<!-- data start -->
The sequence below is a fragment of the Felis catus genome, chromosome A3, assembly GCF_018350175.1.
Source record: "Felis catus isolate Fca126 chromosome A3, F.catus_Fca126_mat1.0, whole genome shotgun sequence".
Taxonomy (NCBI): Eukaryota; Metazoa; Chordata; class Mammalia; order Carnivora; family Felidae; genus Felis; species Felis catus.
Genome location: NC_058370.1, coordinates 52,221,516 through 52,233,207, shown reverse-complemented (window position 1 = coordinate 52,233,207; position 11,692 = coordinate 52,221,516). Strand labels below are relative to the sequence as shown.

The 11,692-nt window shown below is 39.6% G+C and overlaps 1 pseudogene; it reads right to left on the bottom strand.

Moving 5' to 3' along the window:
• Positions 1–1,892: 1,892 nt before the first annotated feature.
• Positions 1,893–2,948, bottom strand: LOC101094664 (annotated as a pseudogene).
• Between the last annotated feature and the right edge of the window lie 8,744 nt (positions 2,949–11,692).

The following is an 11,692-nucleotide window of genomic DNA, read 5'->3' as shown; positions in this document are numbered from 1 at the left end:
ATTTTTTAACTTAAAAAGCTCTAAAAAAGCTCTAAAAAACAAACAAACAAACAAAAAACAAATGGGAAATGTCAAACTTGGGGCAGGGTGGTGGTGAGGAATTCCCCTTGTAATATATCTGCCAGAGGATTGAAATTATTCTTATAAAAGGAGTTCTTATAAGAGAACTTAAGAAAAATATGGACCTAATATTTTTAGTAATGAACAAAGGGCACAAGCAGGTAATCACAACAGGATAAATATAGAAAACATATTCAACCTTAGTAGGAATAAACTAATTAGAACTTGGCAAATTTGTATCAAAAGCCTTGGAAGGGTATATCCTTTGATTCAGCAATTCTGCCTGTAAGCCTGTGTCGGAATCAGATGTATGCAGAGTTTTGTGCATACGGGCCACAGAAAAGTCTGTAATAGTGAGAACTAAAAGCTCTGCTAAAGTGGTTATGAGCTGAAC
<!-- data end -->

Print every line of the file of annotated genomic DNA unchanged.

The sequence below is a fragment of the Felis catus genome, chromosome A3, assembly GCF_018350175.1.
Source record: "Felis catus isolate Fca126 chromosome A3, F.catus_Fca126_mat1.0, whole genome shotgun sequence".
Taxonomy (NCBI): Eukaryota; Metazoa; Chordata; class Mammalia; order Carnivora; family Felidae; genus Felis; species Felis catus.
Genome location: NC_058370.1, coordinates 52,221,516 through 52,233,207, shown reverse-complemented (window position 1 = coordinate 52,233,207; position 11,692 = coordinate 52,221,516). Strand labels below are relative to the sequence as shown.

The 11,692-nt window shown below is 39.6% G+C and overlaps 1 pseudogene; it reads right to left on the bottom strand.

Moving 5' to 3' along the window:
• Positions 1–1,892: 1,892 nt before the first annotated feature.
• Positions 1,893–2,948, bottom strand: LOC101094664 (annotated as a pseudogene).
• Between the last annotated feature and the right edge of the window lie 8,744 nt (positions 2,949–11,692).

The following is an 11,692-nucleotide window of genomic DNA, read 5'->3' as shown; positions in this document are numbered from 1 at the left end:
ATTTTTTAACTTAAAAAGCTCTAAAAAAGCTCTAAAAAACAAACAAACAAACAAAAAACAAATGGGAAATGTCAAACTTGGGGCAGGGTGGTGGTGAGGAATTCCCCTTGTAATATATCTGCCAGAGGATTGAAATTATTCTTATAAAAGGAGTTCTTATAAGAGAACTTAAGAAAAATATGGACCTAATATTTTTAGTAATGAACAAAGGGCACAAGCAGGTAATCACAACAGGATAAATATAGAAAACATATTCAACCTTAGTAGGAATAAACTAATTAGAACTTGGCAAATTTGTATCAAAAGCCTTGGAAGGGTATATCCTTTGATTCAGCAATTCTGCCTGTAAGCCTGTGTCGGAATCAGATGTATGCAGAGTTTTGTGCATACGGGCCACAGAAAAGTCTGTAATAGTGAGAACTAAAAGCTCTGCTAAAGTGGTTATGAGCTGAAC